Bass: Exactly.
Kirkpatrick: But how worried are you about this jobs thing? I mean, you know, factories are increasingly automating, right? Detroit’s maybe going to get back the auto industry in its full blossom, but there will never be the jobs as before, right?
Bass: Right. So my thing is, if you look at Detroit, or any of the industrialized cities, as being about the factory, that’s the mistake. That was a means of production. You know, it was an appropriate one at the time. You’re right, factories are—you know, you go to the plants around here, they’re almost all completely automated. The parking lots, when they’re still running three shifts, you go outside and the parking lot has 20% of the cars as it did when it was at its peak. We’re not going to create those kind of jobs. The question is, can we create other and even better jobs. And I think the strength of places like Detroit is the expertise of the people. In some ways, I think it’s crazy—you know, my adopted home in San Francisco, where they’re talking about hardware startups, you know, you go to a meetup and there’s a thousand companies that are building hardware.
Kirkpatrick: Hardware, yes.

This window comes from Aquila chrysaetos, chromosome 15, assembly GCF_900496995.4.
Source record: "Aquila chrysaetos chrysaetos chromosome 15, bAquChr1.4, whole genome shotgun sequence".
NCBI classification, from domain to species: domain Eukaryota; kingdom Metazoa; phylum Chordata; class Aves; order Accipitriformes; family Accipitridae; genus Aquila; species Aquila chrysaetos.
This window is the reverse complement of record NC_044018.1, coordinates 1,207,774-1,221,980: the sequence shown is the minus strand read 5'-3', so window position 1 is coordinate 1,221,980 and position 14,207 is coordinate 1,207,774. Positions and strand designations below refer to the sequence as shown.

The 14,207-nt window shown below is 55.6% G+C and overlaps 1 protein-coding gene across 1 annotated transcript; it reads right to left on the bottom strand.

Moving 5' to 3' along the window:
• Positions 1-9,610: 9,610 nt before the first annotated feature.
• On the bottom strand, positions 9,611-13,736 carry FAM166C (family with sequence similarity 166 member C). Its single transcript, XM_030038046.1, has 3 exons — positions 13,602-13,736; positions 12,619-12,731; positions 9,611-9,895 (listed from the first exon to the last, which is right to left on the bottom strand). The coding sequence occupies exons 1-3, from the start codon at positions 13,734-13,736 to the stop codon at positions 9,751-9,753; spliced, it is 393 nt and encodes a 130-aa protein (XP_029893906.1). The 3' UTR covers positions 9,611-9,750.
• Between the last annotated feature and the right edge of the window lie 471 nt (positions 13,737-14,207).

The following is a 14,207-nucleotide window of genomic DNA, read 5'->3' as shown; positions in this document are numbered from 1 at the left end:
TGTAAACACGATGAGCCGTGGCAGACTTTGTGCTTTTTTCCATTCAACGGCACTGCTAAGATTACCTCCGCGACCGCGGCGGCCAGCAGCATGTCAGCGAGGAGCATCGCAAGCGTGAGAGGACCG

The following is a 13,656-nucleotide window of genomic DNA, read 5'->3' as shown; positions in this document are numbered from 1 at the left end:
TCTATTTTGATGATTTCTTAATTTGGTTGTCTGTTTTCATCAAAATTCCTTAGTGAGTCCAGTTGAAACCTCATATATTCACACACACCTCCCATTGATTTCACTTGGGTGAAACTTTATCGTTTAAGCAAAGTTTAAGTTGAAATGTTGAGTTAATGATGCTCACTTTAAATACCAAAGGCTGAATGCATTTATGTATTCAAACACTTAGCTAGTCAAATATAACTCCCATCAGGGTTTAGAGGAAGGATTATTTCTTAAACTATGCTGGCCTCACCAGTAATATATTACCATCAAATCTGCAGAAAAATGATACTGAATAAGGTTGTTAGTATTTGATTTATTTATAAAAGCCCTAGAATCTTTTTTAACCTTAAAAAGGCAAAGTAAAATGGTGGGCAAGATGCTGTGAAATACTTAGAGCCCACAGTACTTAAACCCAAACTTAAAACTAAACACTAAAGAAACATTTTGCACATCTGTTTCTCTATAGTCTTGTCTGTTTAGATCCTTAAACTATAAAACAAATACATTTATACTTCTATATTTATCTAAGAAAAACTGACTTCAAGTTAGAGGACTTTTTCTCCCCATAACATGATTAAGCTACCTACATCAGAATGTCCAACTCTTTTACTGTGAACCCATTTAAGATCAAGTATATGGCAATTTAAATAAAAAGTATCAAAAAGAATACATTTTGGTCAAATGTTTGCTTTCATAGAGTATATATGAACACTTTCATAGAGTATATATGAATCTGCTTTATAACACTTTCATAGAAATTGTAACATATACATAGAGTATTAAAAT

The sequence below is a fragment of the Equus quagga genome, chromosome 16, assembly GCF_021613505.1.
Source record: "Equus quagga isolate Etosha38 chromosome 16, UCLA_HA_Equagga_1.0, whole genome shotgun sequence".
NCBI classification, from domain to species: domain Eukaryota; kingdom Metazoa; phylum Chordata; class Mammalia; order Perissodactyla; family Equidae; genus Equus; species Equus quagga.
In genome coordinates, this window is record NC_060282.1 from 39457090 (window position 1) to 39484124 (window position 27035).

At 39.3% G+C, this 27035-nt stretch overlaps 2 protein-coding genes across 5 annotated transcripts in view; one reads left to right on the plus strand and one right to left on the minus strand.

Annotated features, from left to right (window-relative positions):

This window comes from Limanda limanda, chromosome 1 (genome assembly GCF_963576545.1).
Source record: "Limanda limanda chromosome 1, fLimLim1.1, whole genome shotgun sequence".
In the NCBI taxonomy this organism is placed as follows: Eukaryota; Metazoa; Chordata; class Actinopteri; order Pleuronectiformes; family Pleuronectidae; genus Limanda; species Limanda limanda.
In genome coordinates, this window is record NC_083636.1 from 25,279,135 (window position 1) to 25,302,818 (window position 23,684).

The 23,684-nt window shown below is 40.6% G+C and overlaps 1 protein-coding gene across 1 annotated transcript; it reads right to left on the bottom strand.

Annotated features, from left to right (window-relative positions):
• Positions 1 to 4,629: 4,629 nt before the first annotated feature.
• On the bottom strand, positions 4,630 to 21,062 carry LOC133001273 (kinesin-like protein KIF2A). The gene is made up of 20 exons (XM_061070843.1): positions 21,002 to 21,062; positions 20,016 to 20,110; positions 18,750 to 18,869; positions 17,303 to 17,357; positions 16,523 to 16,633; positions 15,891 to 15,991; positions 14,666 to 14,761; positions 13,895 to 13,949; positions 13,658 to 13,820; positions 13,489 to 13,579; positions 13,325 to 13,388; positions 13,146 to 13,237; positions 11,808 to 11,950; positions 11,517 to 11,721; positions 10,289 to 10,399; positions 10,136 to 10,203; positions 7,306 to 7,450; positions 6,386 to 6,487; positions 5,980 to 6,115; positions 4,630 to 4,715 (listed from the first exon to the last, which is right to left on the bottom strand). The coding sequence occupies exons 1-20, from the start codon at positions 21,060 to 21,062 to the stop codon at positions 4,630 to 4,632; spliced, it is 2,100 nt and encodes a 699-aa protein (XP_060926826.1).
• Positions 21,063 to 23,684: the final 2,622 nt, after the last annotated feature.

Bass: Yes, physical products. But you look here and you go, this is where the expertise is. You know, so some days I feel like we’re all pretending in San Francisco that we know how to machine and we know how to mold and weld. This is a place where people are raised on those skills. There’s a huge expertise throughout the Midwest, and I think that’s what needs to be tapped into. We’re not going to reinvent factories where there’s tens of thousands of people who go into these factories every day.
I think you just have to write it off. And I think if you want to be forward looking in some way, you have to admit—like if you look at the number of people in the US economy who drive vehicles, I believe in my lifetime we will hit a place where we will not drive our cars. We will have autonomous vehicles. I even believe our grandkids are going to look at us and say, “You can’t believe this, my grandparents used to drive their own car. Can you believe how crazy that was?”
Kirkpatrick: This may be borderline apostasy in Detroit. I mean even for me, you know, driving cars is kind of fun, you know?
Bass: I think the fun part—so the fun part of it is—